It's October and things are getting spooooky! If you don't have time to filter through all the scary ass options to find something worth watching (and can't wait for our next Netflix round-up), we put together a list of our favorite spine-chilling movies of 2018 as reviewed by our team of Film & TV critics—and where you can watch them this season.
A Quiet Place (the one everybody loved this year)
Krasinski and Emily Blunt star in this fun, brawny horror flick that has a surprisingly sugary heart and an ingenious gimmick. The film begins well after the creatures’ conquest. A man, his pregnant partner, and their son and daughter live in silence on an isolated farm, every aspect of their existence adapted to minimize noise: sand-covered trails, sign language, light and smoke signals, even cloth game pieces. But despite their ingenuity, the family must take increasingly drastic measures to protect themselves even as the pre-adolescent daughter, who’s deaf, rebels against her father. JOULE ZELMAN
Hereditary (the other one everybody loved this year)
Hereditary is brilliant—the whole thing hums with cold electricity that’s guaranteed to unsettle your soul. Aster gracefully illustrates humanity’s ancient fear of predestined fate in a setting, and with a family unit, that feels deeply rooted in reality. CIARA DOLAN
Mandy (feat. bugfuck crazy Nicholas Cage)
...don’t worry, lovers of Cage and the excess he represents: Once the vengeance plot revs up, you get all the eye-bugging lunacy you’ve come for. There’s a chain-saw duel, a creature with a knife-penis, some spectacular beheadings and cranium-splittings, and a bouquet of nonsensical one-liners (“You’re a vicious snowflake,” “You RIPPED my SHIRT” “I AM YOUR GOD NOW!”). JOULE ZELMAN
See it this week before it leaves theaters, at Grand Cinema in Tacoma or SIFF Cinema Uptown, this week only.
Upgrade (an underrated sci-fi thriller with some action and body horror)
Upgrade becomes a sort of poor man’s RoboCop meets a basic cable Black Mirror with shades of The Crow (RoboCop 2: Cyber Cop!). Writer/director Leigh Whannell doesn’t have Paul Verhoeven’s gift for satire, but he does have a horror director’s facility for visceral gore and suspenseful compositions. VINCE MANCINI
The Terror (terror... in the snow!)
The Terror’s ability to impart palpable sensations of cabin fever and endless-winter madness is more knuckle-whitening than anything its characters might encounter out on the ice. NED LANNAMANN
Watch the series at AMC.com (free; cable subscription required), on Amazon or on iTunes ($24.99 for the full season), on Google Play ($18.99 for the full season), or on YouTube ($18.99 SD or $24.99 HD for the full season). Or, you can save your money and wait for its inevitable appearance on Hulu or Netflix.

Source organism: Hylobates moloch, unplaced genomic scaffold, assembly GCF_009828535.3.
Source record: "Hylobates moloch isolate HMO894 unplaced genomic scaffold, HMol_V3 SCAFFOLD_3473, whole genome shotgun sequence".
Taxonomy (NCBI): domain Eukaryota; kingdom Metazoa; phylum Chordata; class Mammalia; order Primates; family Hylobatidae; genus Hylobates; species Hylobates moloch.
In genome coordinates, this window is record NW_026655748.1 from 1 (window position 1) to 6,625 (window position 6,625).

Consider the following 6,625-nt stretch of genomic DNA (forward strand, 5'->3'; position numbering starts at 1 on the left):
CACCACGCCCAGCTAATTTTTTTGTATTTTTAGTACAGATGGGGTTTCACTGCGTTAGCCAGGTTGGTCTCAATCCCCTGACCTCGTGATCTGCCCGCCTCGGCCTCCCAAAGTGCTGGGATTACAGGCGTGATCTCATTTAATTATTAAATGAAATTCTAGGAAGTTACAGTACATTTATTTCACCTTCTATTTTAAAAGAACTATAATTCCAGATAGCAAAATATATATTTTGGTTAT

The Endless (UFO death cult!)
Justin Benson and Aaron Moorehead’s mind-unspooling sci-fi thriller The Endless is one of those strange films that feels lightweight while flirting with cosmic ideas. The writer-directors play brothers, named, of course, Justin and Aaron, who escaped a UFO cult as teenagers. In adulthood, Justin is domineering and overprotective. But when the men receive a concerning videotape from the true believers at Camp Arcadia, Aaron demands that they drive back into the wild to find out what happened, and Justin reluctantly agrees. JOULE ZELMAN
Unsane (Steven Soderbergh's thriller, shot entirely on an iPhone)
It’s never quite clear how much we can trust Sawyer. Claire Foy does a remarkable job keeping us focused on her plight, even as she remains an almost entirely unreliable and unlikeable protagonist. While that element of Unsane rubs rough against the film’s subtext of a woman’s voice and story being ignored or doubted, it doesn’t take away from the film’s creeping, fascinating dread. ROBERT HAM
Annihilation (Alex Garland's sci-fi thriller... horror... mystery... thing)
Garland’s visual ingenuity is extraordinary. Vines and flowers and fungus sprout from the edges of the frame in pinks, purples, teals, and yellows; that the film wrings so much dread out of these ostensibly cheerful colors is among its many wonders. There are shots so beautiful that you’ll probably gasp in the theater; seconds later, there are things so revolting you’ll feel sick to your stomach. NED LANNAMANN
Annihilation is available to stream only on Epix (free with applicable cable membership). To see it on Amazon, Google Play, iTunes, or YouTube, you have to "buy" a copy, with prices starting at $14.99.